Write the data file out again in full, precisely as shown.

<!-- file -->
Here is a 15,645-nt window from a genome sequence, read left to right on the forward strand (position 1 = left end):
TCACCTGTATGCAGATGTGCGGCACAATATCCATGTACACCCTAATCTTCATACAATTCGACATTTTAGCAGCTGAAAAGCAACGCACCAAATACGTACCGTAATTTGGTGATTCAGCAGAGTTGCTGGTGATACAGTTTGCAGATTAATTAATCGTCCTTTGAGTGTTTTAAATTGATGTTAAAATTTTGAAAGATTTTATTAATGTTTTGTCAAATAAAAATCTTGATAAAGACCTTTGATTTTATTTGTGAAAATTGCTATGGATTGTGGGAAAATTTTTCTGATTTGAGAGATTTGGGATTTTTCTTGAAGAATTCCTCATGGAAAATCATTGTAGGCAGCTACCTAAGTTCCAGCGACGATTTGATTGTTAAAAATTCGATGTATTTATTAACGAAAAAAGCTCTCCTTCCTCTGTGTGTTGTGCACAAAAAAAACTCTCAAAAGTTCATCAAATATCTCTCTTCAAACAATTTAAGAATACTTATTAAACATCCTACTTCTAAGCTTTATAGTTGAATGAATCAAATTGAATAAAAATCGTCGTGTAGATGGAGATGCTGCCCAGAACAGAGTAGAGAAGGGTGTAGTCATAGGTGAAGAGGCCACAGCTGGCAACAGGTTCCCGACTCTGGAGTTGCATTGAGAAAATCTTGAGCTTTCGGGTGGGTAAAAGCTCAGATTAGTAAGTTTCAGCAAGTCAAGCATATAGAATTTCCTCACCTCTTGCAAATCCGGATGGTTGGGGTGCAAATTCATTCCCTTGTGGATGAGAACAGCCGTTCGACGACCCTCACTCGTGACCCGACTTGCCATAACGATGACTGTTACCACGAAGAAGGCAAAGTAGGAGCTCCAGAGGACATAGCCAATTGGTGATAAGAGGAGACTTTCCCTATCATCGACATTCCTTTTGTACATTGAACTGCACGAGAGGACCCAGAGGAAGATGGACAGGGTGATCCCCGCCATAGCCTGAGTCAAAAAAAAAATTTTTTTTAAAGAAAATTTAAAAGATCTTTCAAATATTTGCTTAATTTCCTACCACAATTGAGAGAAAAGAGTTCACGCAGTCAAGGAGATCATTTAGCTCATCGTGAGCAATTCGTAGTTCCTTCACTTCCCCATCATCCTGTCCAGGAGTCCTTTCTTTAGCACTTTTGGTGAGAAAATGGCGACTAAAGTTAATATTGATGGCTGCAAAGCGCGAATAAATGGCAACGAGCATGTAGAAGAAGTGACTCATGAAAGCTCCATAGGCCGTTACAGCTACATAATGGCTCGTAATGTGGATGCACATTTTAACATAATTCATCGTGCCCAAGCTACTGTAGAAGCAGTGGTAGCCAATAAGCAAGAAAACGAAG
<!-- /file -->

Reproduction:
Here is a 15,645-nt window from a genome sequence, read left to right on the forward strand (position 1 = left end):
TCACCTGTATGCAGATGTGCGGCACAATATCCATGTACACCCTAATCTTCATACAATTCGACATTTTAGCAGCTGAAAAGCAACGCACCAAATACGTACCGTAATTTGGTGATTCAGCAGAGTTGCTGGTGATACAGTTTGCAGATTAATTAATCGTCCTTTGAGTGTTTTAAATTGATGTTAAAATTTTGAAAGATTTTATTAATGTTTTGTCAAATAAAAATCTTGATAAAGACCTTTGATTTTATTTGTGAAAATTGCTATGGATTGTGGGAAAATTTTTCTGATTTGAGAGATTTGGGATTTTTCTTGAAGAATTCCTCATGGAAAATCATTGTAGGCAGCTACCTAAGTTCCAGCGACGATTTGATTGTTAAAAATTCGATGTATTTATTAACGAAAAAAGCTCTCCTTCCTCTGTGTGTTGTGCACAAAAAAAACTCTCAAAAGTTCATCAAATATCTCTCTTCAAACAATTTAAGAATACTTATTAAACATCCTACTTCTAAGCTTTATAGTTGAATGAATCAAATTGAATAAAAATCGTCGTGTAGATGGAGATGCTGCCCAGAACAGAGTAGAGAAGGGTGTAGTCATAGGTGAAGAGGCCACAGCTGGCAACAGGTTCCCGACTCTGGAGTTGCATTGAGAAAATCTTGAGCTTTCGGGTGGGTAAAAGCTCAGATTAGTAAGTTTCAGCAAGTCAAGCATATAGAATTTCCTCACCTCTTGCAAATCCGGATGGTTGGGGTGCAAATTCATTCCCTTGTGGATGAGAACAGCCGTTCGACGACCCTCACTCGTGACCCGACTTGCCATAACGATGACTGTTACCACGAAGAAGGCAAAGTAGGAGCTCCAGAGGACATAGCCAATTGGTGATAAGAGGAGACTTTCCCTATCATCGACATTCCTTTTGTACATTGAACTGCACGAGAGGACCCAGAGGAAGATGGACAGGGTGATCCCCGCCATAGCCTGAGTCAAAAAAAAAATTTTTTTTAAAGAAAATTTAAAAGATCTTTCAAATATTTGCTTAATTTCCTACCACAATTGAGAGAAAAGAGTTCACGCAGTCAAGGAGATCATTTAGCTCATCGTGAGCAATTCGTAGTTCCTTCACTTCCCCATCATCCTGTCCAGGAGTCCTTTCTTTAGCACTTTTGGTGAGAAAATGGCGACTAAAGTTAATATTGATGGCTGCAAAGCGCGAATAAATGGCAACGAGCATGTAGAAGAAGTGACTCATGAAAGCTCCATAGGCCGTTACAGCTACATAATGGCTCGTAATGTGGATGCACATTTTAACATAATTCATCGTGCCCAAGCTACTGTAGAAGCAGTGGTAGCCAATAAGCAAGAAAACGAAG